Get Back to Nature

After a long Winter of being indoors, looking out the windows, watching rain and snow, it’s a welcome relief to get outside and discover the world around you.

My advice to you: Get outdoors and take the time to see what’s around you.  Interacting with nature is the best food for the soul.  Knowing how to do so properly and safely, is key.  Especially with wildlife.

How to watch wildlife safely

Always treat wildlife with proper caution and respect. The safety of these animals, as well as your safety, depends on everyone using good judgment and following these simple guidelines.

  1. Give them respect.  The animals you see in the wild, are wild.  Don’t give them food (they can get their own, thank you).  Don’t try to pet them (you may get bitten, or worse, attacked), and my all means, keep your distance from them.   Take binnoculars if you want to see them up close.
  2. Drive safely. Watch where you are going.  No texting, no talking on the phone.  A deer may cross the road right in front of you, and you need to be alert enough to put on your brakes.
  3. Do not disturb. Even when you’re farther away, leaving wildlife alone can help your viewing experience—plus it’s the law. It’s illegal to feed, touch, tease, frighten, or intentionally disturb wildlife. R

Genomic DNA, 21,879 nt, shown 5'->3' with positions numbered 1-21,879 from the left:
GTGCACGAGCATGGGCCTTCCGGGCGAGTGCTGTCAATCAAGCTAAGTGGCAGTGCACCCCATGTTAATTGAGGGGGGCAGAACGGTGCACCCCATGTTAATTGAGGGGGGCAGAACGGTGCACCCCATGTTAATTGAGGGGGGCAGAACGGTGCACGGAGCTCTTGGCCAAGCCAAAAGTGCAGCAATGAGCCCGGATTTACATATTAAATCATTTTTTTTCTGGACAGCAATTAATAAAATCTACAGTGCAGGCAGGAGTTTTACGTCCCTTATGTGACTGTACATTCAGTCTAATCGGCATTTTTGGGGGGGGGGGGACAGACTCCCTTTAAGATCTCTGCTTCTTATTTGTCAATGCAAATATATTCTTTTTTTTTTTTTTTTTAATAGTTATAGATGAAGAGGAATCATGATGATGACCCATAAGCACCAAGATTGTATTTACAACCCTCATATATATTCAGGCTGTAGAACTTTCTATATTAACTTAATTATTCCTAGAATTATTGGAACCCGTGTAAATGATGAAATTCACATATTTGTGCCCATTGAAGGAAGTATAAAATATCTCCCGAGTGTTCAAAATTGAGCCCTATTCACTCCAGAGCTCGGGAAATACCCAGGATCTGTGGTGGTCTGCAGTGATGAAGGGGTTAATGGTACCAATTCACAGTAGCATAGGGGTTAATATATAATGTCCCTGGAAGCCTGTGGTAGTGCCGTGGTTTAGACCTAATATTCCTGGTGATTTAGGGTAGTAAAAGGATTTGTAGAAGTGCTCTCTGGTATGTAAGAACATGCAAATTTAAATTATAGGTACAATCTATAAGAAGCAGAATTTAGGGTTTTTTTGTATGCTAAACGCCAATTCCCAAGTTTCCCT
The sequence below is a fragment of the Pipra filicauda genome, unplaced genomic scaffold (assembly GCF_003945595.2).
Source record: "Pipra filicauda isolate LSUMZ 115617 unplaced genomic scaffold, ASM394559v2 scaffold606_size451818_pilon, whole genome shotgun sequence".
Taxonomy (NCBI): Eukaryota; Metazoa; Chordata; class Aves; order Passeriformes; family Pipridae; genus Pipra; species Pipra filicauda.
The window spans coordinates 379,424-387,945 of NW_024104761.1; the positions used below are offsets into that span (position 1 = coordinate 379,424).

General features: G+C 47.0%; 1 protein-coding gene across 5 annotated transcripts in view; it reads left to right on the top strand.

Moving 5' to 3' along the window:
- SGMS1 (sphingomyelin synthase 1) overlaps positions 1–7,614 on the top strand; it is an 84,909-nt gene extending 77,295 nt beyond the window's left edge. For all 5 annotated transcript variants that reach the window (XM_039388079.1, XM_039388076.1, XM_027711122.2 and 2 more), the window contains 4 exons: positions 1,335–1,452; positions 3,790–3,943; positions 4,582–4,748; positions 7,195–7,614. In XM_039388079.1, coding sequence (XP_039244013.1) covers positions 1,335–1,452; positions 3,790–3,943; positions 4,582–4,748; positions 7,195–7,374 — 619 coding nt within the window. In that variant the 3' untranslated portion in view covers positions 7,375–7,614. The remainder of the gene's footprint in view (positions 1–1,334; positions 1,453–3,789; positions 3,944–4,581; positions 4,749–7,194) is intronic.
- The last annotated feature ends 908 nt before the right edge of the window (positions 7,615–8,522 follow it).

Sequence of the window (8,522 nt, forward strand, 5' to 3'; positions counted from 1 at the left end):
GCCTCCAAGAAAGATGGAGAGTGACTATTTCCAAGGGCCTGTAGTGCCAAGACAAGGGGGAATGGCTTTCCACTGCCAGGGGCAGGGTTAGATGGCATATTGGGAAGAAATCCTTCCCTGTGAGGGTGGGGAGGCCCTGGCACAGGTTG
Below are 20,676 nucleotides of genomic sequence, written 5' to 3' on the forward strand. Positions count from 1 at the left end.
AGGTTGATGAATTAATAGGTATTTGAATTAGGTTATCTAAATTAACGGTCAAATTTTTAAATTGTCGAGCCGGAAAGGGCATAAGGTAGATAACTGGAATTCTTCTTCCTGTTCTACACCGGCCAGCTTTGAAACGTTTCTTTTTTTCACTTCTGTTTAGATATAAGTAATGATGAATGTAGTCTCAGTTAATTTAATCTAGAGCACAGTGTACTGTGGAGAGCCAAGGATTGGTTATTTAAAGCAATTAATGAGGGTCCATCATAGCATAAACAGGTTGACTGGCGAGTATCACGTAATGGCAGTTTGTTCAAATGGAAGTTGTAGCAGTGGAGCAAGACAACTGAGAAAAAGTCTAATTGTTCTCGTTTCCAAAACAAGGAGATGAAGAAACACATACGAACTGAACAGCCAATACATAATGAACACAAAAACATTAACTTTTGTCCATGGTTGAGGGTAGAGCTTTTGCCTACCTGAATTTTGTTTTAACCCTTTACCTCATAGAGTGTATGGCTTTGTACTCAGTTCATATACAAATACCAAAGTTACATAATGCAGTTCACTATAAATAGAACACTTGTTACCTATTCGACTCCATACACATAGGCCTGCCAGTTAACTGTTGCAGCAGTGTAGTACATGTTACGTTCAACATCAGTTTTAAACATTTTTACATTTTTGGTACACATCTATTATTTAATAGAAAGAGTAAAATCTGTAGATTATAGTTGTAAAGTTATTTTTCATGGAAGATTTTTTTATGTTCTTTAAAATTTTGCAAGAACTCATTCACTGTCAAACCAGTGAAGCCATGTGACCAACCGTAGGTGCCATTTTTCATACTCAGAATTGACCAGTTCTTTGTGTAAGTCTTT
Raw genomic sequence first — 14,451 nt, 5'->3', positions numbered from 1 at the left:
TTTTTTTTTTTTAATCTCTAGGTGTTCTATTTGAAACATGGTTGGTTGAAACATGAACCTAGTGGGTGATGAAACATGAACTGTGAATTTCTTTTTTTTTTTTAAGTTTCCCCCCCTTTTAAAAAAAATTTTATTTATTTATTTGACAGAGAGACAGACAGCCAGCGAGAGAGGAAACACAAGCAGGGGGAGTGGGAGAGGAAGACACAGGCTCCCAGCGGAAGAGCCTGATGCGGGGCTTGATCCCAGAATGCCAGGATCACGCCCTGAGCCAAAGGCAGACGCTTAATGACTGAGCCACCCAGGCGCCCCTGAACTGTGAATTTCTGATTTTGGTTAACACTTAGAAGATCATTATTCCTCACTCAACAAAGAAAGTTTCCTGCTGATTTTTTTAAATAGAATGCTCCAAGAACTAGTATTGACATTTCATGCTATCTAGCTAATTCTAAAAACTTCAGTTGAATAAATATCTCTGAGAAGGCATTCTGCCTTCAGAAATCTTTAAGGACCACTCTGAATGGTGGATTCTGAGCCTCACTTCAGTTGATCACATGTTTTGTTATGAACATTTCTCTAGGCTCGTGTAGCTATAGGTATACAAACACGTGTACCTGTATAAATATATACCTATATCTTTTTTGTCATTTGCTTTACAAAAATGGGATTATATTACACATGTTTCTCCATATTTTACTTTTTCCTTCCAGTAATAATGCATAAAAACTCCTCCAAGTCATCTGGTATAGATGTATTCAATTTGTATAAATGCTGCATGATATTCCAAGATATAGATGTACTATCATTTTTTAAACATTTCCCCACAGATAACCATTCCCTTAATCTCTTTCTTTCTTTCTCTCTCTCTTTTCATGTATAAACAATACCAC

4. Store your food and stash your trash. . To an animal, anything that smells like food is treated like food. Access to trash, and even crumbs left on picnic tables can attract them. Keep a clean picnic area or campsite, and store your food and dispose of garbage in the proper containers. Use wildlife-resistant food storage or trash containers where available or required and make sure they’re securely closed.
  5. See something, say something. Tell a ranger if you come into physical contact with wildlife. Also, tell a ranger if you see wildlife that are sick, dead, or acting strangely, including wildlife that approach you. And when you see people who aren’t following these guidelines, let them know what they can do to be a smart wildlife watcher, too, and contact a ranger if necessary.
  6. Be responsible. Ultimately, staying safe and keeping wildlife wild is up to you! When you go out into a national park, it’s your responsibility to keep yourself, your family, and the wildlife safe.

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